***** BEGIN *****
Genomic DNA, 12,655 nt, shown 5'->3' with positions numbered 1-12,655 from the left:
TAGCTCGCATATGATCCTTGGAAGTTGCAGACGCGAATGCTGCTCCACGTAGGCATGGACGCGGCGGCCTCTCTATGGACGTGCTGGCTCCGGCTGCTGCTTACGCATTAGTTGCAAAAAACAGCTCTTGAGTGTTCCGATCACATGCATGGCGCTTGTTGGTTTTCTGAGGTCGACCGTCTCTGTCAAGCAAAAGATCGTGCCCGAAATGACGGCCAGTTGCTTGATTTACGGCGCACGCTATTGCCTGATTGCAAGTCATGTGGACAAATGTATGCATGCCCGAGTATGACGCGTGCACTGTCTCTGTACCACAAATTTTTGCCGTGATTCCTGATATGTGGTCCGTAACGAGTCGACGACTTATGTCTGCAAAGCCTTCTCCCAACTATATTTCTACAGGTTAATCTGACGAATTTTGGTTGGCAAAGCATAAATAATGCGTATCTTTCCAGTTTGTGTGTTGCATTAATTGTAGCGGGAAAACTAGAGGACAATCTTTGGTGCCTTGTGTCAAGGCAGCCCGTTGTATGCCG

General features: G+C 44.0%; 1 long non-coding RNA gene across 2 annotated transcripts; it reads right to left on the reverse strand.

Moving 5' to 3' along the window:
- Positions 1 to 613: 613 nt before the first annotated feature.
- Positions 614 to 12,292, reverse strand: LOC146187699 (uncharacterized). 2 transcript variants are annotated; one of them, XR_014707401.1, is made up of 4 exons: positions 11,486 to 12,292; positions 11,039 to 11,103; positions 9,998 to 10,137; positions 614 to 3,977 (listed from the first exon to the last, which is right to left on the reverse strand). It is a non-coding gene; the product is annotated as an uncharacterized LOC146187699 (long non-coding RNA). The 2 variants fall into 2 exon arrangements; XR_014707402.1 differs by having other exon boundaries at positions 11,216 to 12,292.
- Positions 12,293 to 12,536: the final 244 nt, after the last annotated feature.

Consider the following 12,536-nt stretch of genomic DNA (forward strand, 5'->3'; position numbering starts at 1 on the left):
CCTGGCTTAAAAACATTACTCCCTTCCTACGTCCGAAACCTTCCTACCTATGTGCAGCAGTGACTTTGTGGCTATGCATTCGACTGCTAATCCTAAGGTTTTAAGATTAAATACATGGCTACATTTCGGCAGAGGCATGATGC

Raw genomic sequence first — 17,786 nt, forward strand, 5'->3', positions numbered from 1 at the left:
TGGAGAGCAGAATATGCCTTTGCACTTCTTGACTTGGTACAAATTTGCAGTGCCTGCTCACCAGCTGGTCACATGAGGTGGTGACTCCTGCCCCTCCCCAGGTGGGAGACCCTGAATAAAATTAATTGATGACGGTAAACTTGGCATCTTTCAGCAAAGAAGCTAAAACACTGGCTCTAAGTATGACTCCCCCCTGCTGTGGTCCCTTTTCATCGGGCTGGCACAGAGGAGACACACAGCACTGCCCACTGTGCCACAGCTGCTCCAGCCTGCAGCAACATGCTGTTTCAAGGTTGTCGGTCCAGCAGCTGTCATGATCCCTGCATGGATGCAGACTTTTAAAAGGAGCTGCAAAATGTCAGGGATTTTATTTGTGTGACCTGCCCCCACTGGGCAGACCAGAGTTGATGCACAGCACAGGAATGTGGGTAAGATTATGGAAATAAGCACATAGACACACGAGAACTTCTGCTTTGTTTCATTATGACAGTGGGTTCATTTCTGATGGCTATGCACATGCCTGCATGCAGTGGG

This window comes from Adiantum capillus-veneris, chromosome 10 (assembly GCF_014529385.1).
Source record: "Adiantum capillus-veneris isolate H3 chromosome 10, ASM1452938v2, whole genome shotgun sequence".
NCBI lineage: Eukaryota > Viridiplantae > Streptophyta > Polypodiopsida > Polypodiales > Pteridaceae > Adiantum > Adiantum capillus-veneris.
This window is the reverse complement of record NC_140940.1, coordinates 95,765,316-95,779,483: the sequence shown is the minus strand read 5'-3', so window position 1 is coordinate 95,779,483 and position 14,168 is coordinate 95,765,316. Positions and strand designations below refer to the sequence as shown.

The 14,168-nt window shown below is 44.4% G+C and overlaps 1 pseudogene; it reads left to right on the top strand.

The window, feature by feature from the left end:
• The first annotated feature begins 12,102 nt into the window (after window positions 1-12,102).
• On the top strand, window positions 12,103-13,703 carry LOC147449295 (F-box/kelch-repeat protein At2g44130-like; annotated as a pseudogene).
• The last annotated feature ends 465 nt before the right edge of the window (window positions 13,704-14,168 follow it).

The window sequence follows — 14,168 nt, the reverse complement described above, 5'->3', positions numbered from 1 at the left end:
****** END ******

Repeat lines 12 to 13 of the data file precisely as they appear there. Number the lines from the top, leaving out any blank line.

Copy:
This window comes from Adiantum capillus-veneris, chromosome 10 (assembly GCF_014529385.1).
Source record: "Adiantum capillus-veneris isolate H3 chromosome 10, ASM1452938v2, whole genome shotgun sequence".